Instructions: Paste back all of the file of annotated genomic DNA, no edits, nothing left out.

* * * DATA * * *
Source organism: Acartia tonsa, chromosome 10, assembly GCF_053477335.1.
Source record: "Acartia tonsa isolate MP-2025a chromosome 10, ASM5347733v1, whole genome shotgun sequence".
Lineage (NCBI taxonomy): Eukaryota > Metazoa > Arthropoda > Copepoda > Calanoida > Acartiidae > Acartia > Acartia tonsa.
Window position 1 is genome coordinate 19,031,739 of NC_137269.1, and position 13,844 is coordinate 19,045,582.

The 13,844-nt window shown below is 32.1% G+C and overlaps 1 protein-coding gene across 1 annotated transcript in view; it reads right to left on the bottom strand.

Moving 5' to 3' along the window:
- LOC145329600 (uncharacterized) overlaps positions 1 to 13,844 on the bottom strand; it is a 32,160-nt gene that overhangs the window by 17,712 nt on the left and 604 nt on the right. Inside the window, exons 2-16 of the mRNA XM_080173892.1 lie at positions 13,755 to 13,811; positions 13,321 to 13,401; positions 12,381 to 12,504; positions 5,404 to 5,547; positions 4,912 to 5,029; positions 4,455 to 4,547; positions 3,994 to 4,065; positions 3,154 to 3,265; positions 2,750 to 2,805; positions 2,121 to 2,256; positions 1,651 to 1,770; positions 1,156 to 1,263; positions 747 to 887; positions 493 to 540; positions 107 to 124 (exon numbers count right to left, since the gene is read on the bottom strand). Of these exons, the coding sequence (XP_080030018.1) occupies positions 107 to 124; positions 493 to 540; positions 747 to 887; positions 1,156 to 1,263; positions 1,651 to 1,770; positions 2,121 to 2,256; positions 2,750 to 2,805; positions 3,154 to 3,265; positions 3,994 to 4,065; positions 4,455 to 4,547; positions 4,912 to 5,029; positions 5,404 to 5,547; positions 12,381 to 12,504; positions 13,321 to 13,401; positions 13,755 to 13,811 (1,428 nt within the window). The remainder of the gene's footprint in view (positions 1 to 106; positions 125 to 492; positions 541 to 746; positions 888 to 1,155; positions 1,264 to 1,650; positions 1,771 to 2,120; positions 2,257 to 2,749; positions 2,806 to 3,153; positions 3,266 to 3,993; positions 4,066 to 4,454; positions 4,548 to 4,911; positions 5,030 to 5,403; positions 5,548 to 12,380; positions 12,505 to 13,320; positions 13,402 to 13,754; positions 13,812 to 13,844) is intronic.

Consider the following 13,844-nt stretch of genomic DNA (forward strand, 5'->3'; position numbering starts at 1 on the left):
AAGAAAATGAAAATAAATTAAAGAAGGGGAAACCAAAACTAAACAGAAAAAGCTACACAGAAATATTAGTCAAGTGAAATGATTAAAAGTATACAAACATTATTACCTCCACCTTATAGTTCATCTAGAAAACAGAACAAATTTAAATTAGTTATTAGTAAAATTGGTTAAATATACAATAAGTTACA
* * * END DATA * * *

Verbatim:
Source organism: Acartia tonsa, chromosome 10, assembly GCF_053477335.1.
Source record: "Acartia tonsa isolate MP-2025a chromosome 10, ASM5347733v1, whole genome shotgun sequence".
Lineage (NCBI taxonomy): Eukaryota > Metazoa > Arthropoda > Copepoda > Calanoida > Acartiidae > Acartia > Acartia tonsa.
Window position 1 is genome coordinate 19,031,739 of NC_137269.1, and position 13,844 is coordinate 19,045,582.

The 13,844-nt window shown below is 32.1% G+C and overlaps 1 protein-coding gene across 1 annotated transcript in view; it reads right to left on the bottom strand.

Moving 5' to 3' along the window:
- LOC145329600 (uncharacterized) overlaps positions 1 to 13,844 on the bottom strand; it is a 32,160-nt gene that overhangs the window by 17,712 nt on the left and 604 nt on the right. Inside the window, exons 2-16 of the mRNA XM_080173892.1 lie at positions 13,755 to 13,811; positions 13,321 to 13,401; positions 12,381 to 12,504; positions 5,404 to 5,547; positions 4,912 to 5,029; positions 4,455 to 4,547; positions 3,994 to 4,065; positions 3,154 to 3,265; positions 2,750 to 2,805; positions 2,121 to 2,256; positions 1,651 to 1,770; positions 1,156 to 1,263; positions 747 to 887; positions 493 to 540; positions 107 to 124 (exon numbers count right to left, since the gene is read on the bottom strand). Of these exons, the coding sequence (XP_080030018.1) occupies positions 107 to 124; positions 493 to 540; positions 747 to 887; positions 1,156 to 1,263; positions 1,651 to 1,770; positions 2,121 to 2,256; positions 2,750 to 2,805; positions 3,154 to 3,265; positions 3,994 to 4,065; positions 4,455 to 4,547; positions 4,912 to 5,029; positions 5,404 to 5,547; positions 12,381 to 12,504; positions 13,321 to 13,401; positions 13,755 to 13,811 (1,428 nt within the window). The remainder of the gene's footprint in view (positions 1 to 106; positions 125 to 492; positions 541 to 746; positions 888 to 1,155; positions 1,264 to 1,650; positions 1,771 to 2,120; positions 2,257 to 2,749; positions 2,806 to 3,153; positions 3,266 to 3,993; positions 4,066 to 4,454; positions 4,548 to 4,911; positions 5,030 to 5,403; positions 5,548 to 12,380; positions 12,505 to 13,320; positions 13,402 to 13,754; positions 13,812 to 13,844) is intronic.

Consider the following 13,844-nt stretch of genomic DNA (forward strand, 5'->3'; position numbering starts at 1 on the left):
AAGAAAATGAAAATAAATTAAAGAAGGGGAAACCAAAACTAAACAGAAAAAGCTACACAGAAATATTAGTCAAGTGAAATGATTAAAAGTATACAAACATTATTACCTCCACCTTATAGTTCATCTAGAAAACAGAACAAATTTAAATTAGTTATTAGTAAAATTGGTTAAATATACAATAAGTTACA